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How long will I live with MDS? 
Posted: Aug 01, 2023
How long will I live with MDS?  image

How long will I live with MDS? 

Survival statistics are helpful tools that doctors and patients use to understand the general prognosis for a specific type of cancer. While they cannot provide an exact prediction of individual outcomes or how long someone will live, they can offer some insight into the likelihood of treatment success. It's important to note that not everyone may be interested in digging into these statistics, and that's perfectly okay. It's a personal choice whether to explore this information or not, but many patients find it helpful in their decision making. 

One way to assess outcomes is through median survival, which represents the midpoint on a timeline. If you gathered a group of patients with the same cancer diagnosis, the median survival would be the time when half of them are still alive, and the other half have passed away. It's a way to understand the average or middle point, acknowledging that some individuals may live longer, while others may not reach that point.

What should I consider when looking at statistics? 

  • Outdated Data: The numbers provided are based on patients diagnosed with MDS in the past. Recent advancements in treatment may result in better outcomes for individuals currently diagnosed with MDS.
  • Prognostic Scores: The statistics are based on prognostic scores that consider factors like MDS type, specific blood test results, and certain chromosome changes in abnormal cells. However, other factors such as age, overall health, and treatment response can also impact the prognosis.

Revised International Prognostic Scoring System (IPSS-R) risk groups

This system was established before important MDS treatment advances in chemotherapy were available, but it is still relevant because the IPSS-R is based on cytogenetic abnormalities, age, blood tests like complete blood count, and the blasts percentage found in a bone marrow biopsy. 

According to the IPSS-R if you were diagnosed with very low risk the median overall survival is 8.8 years contrasting to very high risk which is 0.8 years. It is very important to consider that this estimate was calculated before many current clinical trials (with the main objective of prolonging life expectancy and quality of life) were started. Most of these trials are focused on high-risk and very-high-risk MDS patients. 

WHO Prognostic Scoring System (WPSS) Risk Groups 

WPSS can also be used to predict outcome, median survival and the chance that the MDS will transform into acute myeloid leukemia (AML) within 5 years. These statistics were published in 2007 based on patients diagnosed between 1982 and 2004.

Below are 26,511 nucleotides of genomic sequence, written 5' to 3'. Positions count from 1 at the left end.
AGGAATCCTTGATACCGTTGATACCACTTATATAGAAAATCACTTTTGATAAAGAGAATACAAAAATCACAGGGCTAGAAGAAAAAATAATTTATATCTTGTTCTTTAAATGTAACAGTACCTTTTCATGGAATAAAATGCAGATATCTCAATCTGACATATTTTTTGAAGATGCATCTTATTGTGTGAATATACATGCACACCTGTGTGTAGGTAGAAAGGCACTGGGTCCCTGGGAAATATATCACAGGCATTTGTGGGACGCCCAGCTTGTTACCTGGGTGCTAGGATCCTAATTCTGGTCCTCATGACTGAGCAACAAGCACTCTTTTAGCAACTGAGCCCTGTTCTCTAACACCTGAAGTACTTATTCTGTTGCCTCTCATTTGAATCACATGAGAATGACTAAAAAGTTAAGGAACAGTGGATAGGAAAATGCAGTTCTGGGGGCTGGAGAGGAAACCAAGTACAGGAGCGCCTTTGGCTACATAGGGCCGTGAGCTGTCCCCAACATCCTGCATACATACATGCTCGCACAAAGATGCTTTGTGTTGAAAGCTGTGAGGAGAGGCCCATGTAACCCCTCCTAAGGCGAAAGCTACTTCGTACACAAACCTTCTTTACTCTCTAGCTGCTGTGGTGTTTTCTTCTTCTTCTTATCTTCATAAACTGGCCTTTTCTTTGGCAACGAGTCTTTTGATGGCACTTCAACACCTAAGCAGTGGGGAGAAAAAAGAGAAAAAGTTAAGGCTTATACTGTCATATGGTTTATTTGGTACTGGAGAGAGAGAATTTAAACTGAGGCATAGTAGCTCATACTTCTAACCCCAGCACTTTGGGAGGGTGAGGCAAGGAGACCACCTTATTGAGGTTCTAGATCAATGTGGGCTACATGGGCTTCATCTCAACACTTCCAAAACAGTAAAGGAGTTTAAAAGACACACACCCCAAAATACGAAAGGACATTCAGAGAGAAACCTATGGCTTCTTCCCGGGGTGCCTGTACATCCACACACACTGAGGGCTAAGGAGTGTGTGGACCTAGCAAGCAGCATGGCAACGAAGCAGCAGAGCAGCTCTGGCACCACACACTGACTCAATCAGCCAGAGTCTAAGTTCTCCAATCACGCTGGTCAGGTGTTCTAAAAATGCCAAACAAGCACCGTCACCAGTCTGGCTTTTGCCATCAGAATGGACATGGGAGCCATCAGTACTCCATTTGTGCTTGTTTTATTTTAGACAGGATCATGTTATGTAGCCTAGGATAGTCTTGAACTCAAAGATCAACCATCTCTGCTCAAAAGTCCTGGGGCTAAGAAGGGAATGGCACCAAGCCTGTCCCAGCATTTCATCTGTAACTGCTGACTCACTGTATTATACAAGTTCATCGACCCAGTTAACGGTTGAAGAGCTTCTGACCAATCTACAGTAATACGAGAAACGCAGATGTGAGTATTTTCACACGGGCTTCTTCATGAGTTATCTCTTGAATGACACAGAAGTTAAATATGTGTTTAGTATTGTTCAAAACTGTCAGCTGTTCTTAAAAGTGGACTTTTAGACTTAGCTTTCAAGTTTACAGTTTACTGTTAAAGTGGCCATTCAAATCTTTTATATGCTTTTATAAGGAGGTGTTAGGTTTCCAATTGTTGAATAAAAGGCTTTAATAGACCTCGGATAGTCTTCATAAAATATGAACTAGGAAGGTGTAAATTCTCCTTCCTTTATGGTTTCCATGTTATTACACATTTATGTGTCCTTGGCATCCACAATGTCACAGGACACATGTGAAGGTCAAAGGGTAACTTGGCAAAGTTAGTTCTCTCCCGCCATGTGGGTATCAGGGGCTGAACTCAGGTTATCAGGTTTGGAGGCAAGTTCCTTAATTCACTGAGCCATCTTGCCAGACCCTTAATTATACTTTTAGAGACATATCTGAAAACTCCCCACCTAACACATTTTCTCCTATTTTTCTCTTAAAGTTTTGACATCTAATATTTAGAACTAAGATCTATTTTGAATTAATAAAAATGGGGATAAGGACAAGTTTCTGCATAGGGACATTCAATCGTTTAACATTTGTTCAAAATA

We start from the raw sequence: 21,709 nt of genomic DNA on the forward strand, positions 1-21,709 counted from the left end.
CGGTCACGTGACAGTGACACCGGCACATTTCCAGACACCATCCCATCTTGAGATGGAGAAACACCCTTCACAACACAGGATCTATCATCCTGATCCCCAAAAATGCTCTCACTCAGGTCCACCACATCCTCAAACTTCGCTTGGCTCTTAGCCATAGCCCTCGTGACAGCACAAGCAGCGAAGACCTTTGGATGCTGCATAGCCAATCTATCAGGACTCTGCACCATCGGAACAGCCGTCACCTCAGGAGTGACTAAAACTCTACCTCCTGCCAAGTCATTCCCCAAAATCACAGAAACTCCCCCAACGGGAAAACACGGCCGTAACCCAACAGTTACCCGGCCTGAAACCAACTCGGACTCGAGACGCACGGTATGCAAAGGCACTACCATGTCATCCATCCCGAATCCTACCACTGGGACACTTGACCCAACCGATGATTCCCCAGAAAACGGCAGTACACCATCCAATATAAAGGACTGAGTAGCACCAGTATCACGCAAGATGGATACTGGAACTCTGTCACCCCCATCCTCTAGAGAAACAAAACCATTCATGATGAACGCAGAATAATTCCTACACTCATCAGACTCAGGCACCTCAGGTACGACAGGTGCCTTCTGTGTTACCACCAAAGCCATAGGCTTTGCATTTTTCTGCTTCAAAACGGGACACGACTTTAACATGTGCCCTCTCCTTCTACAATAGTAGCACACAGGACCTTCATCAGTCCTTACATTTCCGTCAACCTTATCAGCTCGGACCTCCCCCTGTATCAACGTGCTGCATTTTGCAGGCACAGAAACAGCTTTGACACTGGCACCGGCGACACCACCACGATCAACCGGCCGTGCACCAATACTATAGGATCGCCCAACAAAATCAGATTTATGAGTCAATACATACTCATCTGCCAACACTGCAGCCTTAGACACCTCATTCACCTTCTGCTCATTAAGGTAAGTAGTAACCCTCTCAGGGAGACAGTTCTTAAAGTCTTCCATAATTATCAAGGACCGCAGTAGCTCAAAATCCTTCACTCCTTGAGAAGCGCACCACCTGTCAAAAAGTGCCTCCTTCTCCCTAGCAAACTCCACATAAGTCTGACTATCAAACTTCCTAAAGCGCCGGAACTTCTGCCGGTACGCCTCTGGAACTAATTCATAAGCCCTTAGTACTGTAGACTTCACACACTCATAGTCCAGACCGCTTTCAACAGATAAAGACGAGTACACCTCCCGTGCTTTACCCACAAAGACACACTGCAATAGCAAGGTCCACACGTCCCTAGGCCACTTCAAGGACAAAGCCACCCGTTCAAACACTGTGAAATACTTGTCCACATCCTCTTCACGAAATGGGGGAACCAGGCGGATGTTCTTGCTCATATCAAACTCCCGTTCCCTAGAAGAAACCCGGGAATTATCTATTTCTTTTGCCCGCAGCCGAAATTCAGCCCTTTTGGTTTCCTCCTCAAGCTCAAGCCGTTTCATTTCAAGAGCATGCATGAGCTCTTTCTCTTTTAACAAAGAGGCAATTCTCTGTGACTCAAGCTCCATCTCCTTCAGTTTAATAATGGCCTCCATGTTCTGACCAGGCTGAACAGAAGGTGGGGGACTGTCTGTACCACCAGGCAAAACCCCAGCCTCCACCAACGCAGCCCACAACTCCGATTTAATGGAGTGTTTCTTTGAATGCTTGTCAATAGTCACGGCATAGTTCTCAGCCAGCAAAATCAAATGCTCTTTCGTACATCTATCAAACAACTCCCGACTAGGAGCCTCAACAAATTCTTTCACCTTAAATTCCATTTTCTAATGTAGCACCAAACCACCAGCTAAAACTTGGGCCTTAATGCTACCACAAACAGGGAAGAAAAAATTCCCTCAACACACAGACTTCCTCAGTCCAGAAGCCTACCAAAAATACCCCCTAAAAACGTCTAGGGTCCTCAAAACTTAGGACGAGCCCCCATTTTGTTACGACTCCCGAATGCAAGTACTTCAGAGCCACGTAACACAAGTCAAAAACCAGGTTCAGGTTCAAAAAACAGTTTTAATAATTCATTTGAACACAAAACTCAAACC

According to the WPSS the median overall survival for very low-risk MDS is 11.8 years with 3% risk of developing AML in 5 years. Compared to very-high-risk where the median survival is 9 months and has an 84% risk of developing AML in 5 years. 

It is important to know that a prognostic score does not guarantee that time will be exactly what is predicted. Many factors, including new drugs, clinical trials, and better understandings of risk can affect prognosis, so you should not be discouraged with high-risk or very-high-risk MDS diagnosis. 

Currently, there are multiple clinical trials and medication advances that help to improve median survival with no progression to AML. Its important to consider that the reports on survival are not guaranteed and that researchers hope the survival extends with the novel medications available. 

In summary, survival statistics provide valuable insight into the general prognosis of a specific cancer type, but they should be interpreted cautiously. Recent advancements in MDS treatment may yield better outcomes than older statistics suggest. Prognostic scoring systems, such as IPSS-R and WPSS, consider various factors like cytogenetics, age, and blood tests to predict survival and risk of progression to AML. However, it's crucial to remember that these scores do not guarantee individual outcomes, and ongoing clinical trials and advancements in medication aim to improve survival and delay AML transformation. It's important to stay hopeful and consult with healthcare professionals for the most accurate and up-to-date information on MDS prognosis and available treatments.

The author Jimena Vicencio

about the author
Jimena Vicencio

Jimena is an International Medical Graduate who is part of the HealthTree Patient Experience team. She loves learning new things led by her curiosity, playing with her pets, and exercising in her free time.

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